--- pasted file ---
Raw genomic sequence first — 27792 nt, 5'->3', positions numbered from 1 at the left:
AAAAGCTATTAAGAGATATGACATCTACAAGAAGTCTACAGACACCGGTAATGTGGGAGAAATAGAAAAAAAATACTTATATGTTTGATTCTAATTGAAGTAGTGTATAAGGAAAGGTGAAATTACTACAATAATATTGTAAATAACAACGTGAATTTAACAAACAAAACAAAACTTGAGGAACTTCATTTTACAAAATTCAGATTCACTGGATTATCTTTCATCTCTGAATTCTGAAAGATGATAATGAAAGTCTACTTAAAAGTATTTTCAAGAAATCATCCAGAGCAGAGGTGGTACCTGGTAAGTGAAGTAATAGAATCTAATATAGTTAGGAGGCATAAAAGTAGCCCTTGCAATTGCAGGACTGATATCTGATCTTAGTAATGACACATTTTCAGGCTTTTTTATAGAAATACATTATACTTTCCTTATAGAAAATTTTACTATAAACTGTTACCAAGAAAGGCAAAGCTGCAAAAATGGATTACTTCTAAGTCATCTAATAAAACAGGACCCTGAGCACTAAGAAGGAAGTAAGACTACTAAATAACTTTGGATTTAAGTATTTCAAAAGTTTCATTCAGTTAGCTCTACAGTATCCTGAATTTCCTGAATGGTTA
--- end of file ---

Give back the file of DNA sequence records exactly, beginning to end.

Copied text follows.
Raw genomic sequence first — 27792 nt, 5'->3', positions numbered from 1 at the left:
AAAAGCTATTAAGAGATATGACATCTACAAGAAGTCTACAGACACCGGTAATGTGGGAGAAATAGAAAAAAAATACTTATATGTTTGATTCTAATTGAAGTAGTGTATAAGGAAAGGTGAAATTACTACAATAATATTGTAAATAACAACGTGAATTTAACAAACAAAACAAAACTTGAGGAACTTCATTTTACAAAATTCAGATTCACTGGATTATCTTTCATCTCTGAATTCTGAAAGATGATAATGAAAGTCTACTTAAAAGTATTTTCAAGAAATCATCCAGAGCAGAGGTGGTACCTGGTAAGTGAAGTAATAGAATCTAATATAGTTAGGAGGCATAAAAGTAGCCCTTGCAATTGCAGGACTGATATCTGATCTTAGTAATGACACATTTTCAGGCTTTTTTATAGAAATACATTATACTTTCCTTATAGAAAATTTTACTATAAACTGTTACCAAGAAAGGCAAAGCTGCAAAAATGGATTACTTCTAAGTCATCTAATAAAACAGGACCCTGAGCACTAAGAAGGAAGTAAGACTACTAAATAACTTTGGATTTAAGTATTTCAAAAGTTTCATTCAGTTAGCTCTACAGTATCCTGAATTTCCTGAATGGTTA